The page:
What a nice little article by Eira and what a shame it was not possible to hear Kylie sharing her thoughts. Perhaps I missed the controversial element of the report or perhaps you really needed to be there.
The narrative I find troubling having spent thirty plus years sweeping up debris - "Your data sets may start off as inaccurate but you can work to make them more accurate. The data owner will be more willing to keep it up to date if they know someone is relying on it to make decisions.” Where is that conscientious data owner then? It would be wonderful if this were the case sadly with so many constraints the quality of the data is perceived to be resolved by deploying automated collection tools that range in extreme from capture all to capture little. The tool does nothing if you have not clearly set out the old what, when, why, how and where questions first; so by all means automate using a plan that gains the maximum improvement for that delivery and their supporting budget.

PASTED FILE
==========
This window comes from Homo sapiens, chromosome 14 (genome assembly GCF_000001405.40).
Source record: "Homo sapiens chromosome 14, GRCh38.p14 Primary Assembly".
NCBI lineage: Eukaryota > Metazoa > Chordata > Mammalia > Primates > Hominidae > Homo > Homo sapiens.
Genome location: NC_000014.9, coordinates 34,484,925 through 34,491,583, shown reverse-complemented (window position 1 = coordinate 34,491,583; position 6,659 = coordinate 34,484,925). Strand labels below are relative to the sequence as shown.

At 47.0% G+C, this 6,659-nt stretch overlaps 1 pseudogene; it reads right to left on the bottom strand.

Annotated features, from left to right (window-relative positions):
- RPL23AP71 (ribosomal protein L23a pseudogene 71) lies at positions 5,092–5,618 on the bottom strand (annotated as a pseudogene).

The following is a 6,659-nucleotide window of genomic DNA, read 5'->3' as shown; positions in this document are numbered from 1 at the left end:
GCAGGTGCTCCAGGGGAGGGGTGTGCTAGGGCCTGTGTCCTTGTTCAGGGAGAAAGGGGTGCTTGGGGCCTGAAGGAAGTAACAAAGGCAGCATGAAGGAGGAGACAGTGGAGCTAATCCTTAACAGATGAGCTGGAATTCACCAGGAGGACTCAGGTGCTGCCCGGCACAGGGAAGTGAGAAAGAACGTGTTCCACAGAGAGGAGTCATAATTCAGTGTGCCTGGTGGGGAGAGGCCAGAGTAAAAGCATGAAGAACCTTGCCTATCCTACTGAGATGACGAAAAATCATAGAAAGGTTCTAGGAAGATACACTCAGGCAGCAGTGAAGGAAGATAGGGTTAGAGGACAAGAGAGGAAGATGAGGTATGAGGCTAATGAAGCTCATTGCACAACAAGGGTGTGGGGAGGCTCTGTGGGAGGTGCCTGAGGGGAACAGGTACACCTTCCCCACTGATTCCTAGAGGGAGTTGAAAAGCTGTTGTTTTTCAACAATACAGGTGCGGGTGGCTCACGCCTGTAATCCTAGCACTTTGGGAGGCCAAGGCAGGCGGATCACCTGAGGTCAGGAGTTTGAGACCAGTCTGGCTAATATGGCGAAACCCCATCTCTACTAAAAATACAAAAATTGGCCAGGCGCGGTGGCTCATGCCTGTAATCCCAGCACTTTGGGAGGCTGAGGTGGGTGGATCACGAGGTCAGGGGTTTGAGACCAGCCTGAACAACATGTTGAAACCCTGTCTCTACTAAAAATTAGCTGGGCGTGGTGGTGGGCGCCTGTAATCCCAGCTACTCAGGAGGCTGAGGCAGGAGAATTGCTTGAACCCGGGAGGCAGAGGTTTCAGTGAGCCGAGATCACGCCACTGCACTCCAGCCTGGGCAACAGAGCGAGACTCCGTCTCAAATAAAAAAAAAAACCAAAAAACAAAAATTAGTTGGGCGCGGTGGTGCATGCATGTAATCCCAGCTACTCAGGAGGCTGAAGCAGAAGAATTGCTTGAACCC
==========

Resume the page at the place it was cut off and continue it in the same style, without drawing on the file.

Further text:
As financial constraints continue to bite reliance is placed on tools as it is perceived to do it "cheaper, faster and more accurately". For good measure a poorly constructed process is wrapped around it, resources receive some training while some form of external accreditation is sought to make it all seem better.
I agree it is important to listen to your data but hey, how about we make sure that we only capture the data we actually need to deliver an effective, consistent and repeatable service aligned to the business s imperatives that service supports. I might have missed the controversial element as I believe the message is not new, on the positive it was good to see some media coverage.